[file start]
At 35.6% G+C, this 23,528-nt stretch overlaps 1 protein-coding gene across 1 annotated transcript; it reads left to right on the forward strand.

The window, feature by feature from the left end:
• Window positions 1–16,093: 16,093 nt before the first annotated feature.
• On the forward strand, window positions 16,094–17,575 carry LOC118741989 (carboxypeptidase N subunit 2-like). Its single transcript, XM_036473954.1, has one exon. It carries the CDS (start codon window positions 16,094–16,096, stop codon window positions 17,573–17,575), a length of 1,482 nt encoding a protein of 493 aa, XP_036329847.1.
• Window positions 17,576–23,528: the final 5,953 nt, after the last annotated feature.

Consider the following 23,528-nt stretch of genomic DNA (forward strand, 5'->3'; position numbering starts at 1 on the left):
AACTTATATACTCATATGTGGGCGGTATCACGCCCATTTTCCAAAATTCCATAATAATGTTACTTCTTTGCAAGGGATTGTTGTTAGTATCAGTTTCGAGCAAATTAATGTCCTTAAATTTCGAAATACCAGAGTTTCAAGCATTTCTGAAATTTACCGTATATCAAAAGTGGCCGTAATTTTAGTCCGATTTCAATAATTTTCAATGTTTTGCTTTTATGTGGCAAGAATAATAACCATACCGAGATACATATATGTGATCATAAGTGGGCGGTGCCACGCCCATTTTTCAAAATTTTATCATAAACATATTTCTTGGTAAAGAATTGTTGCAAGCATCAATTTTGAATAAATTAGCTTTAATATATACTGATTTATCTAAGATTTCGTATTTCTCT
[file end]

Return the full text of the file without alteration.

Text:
At 35.6% G+C, this 23,528-nt stretch overlaps 1 protein-coding gene across 1 annotated transcript; it reads left to right on the forward strand.

The window, feature by feature from the left end:
• Window positions 1–16,093: 16,093 nt before the first annotated feature.
• On the forward strand, window positions 16,094–17,575 carry LOC118741989 (carboxypeptidase N subunit 2-like). Its single transcript, XM_036473954.1, has one exon. It carries the CDS (start codon window positions 16,094–16,096, stop codon window positions 17,573–17,575), a length of 1,482 nt encoding a protein of 493 aa, XP_036329847.1.
• Window positions 17,576–23,528: the final 5,953 nt, after the last annotated feature.

Consider the following 23,528-nt stretch of genomic DNA (forward strand, 5'->3'; position numbering starts at 1 on the left):
AACTTATATACTCATATGTGGGCGGTATCACGCCCATTTTCCAAAATTCCATAATAATGTTACTTCTTTGCAAGGGATTGTTGTTAGTATCAGTTTCGAGCAAATTAATGTCCTTAAATTTCGAAATACCAGAGTTTCAAGCATTTCTGAAATTTACCGTATATCAAAAGTGGCCGTAATTTTAGTCCGATTTCAATAATTTTCAATGTTTTGCTTTTATGTGGCAAGAATAATAACCATACCGAGATACATATATGTGATCATAAGTGGGCGGTGCCACGCCCATTTTTCAAAATTTTATCATAAACATATTTCTTGGTAAAGAATTGTTGCAAGCATCAATTTTGAATAAATTAGCTTTAATATATACTGATTTATCTAAGATTTCGTATTTCTCT